This was another thing that struck me about your book: you insist that poetry is the work of the inner life, and your focus on everyone’s ability to engage in the process of poetry (or other art) as a result of the inner life. You affirm that everyone’s inner life matters and that it is their right–perhaps even their duty!–to cultivate their inner life. I respond to that because I did not come to poetry as an elite art that I aspired to in a class sense, but as something that broke through to my inner being in spite of these distractions. I guess I’m really interested, biographically speaking, in hearing about what led to this breakthrough. You spoke about wanting–for a time–to raise your kids in that  middle class safety, and later rejecting that safety in order to speak in a “clear and direct and specific” way. What was happening in your life that led to this?

Micah, I hope the book is like carrying Maria in your pocket. I truly believe in the writing process and I believe that people become better writers if they believe in themselves and the value of their own lives and stories. For me, poetry is a way of saving myself and others, so I guess I’m like a preacher, only I’m preaching poetry and not religion. (Of course, religion and poetry are not mutually exclusive, but poetry has been so important to me and I love it so much that I can’t imagine living without it, and so I want to share it the way a preacher wants to share loving God. I also am very opposed to the idea that poetry is an elite art written by upper class people for other upper class people. I want my poetry to be clear and direct and specific; I want to be able to reach anyone who reads or hears it. I remember once reading an article in the NY Times Magazine many years ago, and in it, the person who was then the President of the Academy of American Poets was quoted as saying something like “Poetry has always been an elite art; it will never have a large audience and it shouldn’t.” I went apoplectic when I read that statement (I’ve paraphrased it, but that was the gist of it, I think I want to be like the wandering minstrels who went from town to town reciting their poems and stories). I try to encourage my students to believe in themselves and to think of the audience for their poems, to think of that audience as much larger than the audience of 5 white guys from Harvard.

You have defined “personal poetry” over and against “confessional” poetry, which you feel has been used dismissively by critics, so I think it’s interesting that you bring class into this discussion. Generally, we think of the poetry community as a very progressive community, but you seem to want a more radical vision: creating a nation of writers, of bards. Was this always your vision or did you come to it over time?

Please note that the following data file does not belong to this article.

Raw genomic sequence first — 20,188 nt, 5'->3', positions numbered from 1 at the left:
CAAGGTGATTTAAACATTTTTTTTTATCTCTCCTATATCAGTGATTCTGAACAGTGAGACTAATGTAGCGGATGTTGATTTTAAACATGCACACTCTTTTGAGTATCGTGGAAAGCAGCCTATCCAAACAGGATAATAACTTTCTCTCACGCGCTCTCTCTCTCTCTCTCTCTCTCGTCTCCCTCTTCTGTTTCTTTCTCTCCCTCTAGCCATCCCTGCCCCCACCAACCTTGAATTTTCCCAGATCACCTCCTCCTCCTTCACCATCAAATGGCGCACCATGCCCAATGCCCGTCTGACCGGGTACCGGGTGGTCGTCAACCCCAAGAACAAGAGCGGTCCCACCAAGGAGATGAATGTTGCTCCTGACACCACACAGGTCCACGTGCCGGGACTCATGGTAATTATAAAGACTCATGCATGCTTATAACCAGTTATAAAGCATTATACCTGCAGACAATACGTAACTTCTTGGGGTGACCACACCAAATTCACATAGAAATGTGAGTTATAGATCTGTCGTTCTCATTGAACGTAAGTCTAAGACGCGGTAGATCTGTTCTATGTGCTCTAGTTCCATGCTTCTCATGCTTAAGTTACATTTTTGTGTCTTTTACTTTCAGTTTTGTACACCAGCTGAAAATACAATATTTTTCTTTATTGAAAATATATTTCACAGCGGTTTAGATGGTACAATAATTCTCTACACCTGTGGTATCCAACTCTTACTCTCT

I started publishing poems when I was thirteen, but it wasn’t until I was 40 that my first book of poems was published. I had gone to graduate school when my children were in high school, and one of my graduate school professors said to me, It”s in this poem about your father that you find the story you have to tell. He gave me courage, made me feel that someone might be interested in reading poems by a working-class woman who did not speak English when she went to school, poems by a wife, a mother, a daughter, a granddaughter, an Italian American so my poems became more rooted in place,memory, and narrative. This was 1980; my first book publication coincided with my starting the Poetry Center at Passaic County Community College in Paterson, NJ in 1980. I also was and still am the editor of the Paterson Literary Review. As my own work began to gain critical attention, my own self-confidence grew and I was willing to take bigger and bigger risks in my writing. There’s something about shutting the crow up that is very freeing. At this point, I believe that what I’m doing in my work is what I need to be doing; and I want my students to believe in themselves and their work in the same way. Prior to my 40th birthday, I was teaching as adjunct in various colleges and trying to be supermom. The more I went out into the world, the more I read my poetry in public, the more students I taught, a big change came over me. Somewhere along the way I stopped being that introverted, bookish, shy little girl I had always been, and I discovered that I could make things happen both in my work and in creating programs. Everything we do ends up feeding our courage.

Speaking of risks, allow me to risk a characterization of your new book of poems The Place I Call Home. I have read a number of your books, and yet this book seemed different to my sense. While still being rooted in your life, these poems seemed more expansive in their scope, their claims. Would you agree?

Yes, I do agree. My grief over my husband’s long illness and subsequent death, led me to a wider examination of grief to include my grief for the way we have managed to destroy so much of the natural world and even the world of human connection. My book The Silence in the Empty House (NYQ books) deals with these issues even more specifically. I have another book called Ancestor’s Song (Bordighera, CUNY) which ties together many of the themes of my earlier books with the new direction that my work is taking. What I advise my students to do is to let go. I do believe that a force wiser than we are guides our writing. It’s fun to be exploring new territory even after all these years, and I’m happy to find that my production of work has not slowed down; if anything, I feel more prolific than ever.